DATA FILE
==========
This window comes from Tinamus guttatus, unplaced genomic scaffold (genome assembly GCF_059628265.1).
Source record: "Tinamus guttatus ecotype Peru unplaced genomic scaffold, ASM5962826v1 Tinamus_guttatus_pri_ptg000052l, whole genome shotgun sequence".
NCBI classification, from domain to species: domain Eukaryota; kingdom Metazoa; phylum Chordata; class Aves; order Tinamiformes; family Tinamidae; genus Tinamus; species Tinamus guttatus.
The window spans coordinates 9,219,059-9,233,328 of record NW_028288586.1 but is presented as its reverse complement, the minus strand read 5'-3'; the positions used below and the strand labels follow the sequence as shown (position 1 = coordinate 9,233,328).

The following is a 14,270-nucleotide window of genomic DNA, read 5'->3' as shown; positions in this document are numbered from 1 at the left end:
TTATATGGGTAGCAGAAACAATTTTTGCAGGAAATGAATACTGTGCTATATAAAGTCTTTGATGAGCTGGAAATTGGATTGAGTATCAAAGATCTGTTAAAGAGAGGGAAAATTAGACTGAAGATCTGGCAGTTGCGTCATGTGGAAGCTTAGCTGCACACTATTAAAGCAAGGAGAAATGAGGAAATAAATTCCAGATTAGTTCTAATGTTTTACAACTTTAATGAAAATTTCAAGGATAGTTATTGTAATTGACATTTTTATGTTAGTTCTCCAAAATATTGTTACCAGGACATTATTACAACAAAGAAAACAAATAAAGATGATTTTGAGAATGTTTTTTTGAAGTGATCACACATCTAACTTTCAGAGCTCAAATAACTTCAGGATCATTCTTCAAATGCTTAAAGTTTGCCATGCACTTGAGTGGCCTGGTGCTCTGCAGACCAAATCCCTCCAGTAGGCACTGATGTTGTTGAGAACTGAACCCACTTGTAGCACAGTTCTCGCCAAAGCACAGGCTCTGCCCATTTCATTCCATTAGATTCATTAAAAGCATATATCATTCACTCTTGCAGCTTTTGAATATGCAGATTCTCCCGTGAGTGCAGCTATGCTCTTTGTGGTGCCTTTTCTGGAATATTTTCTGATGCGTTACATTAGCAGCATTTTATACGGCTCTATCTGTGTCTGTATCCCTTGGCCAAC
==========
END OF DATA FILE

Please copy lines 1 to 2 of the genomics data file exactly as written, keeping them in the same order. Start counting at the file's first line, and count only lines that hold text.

This window comes from Tinamus guttatus, unplaced genomic scaffold (genome assembly GCF_059628265.1).
Source record: "Tinamus guttatus ecotype Peru unplaced genomic scaffold, ASM5962826v1 Tinamus_guttatus_pri_ptg000052l, whole genome shotgun sequence".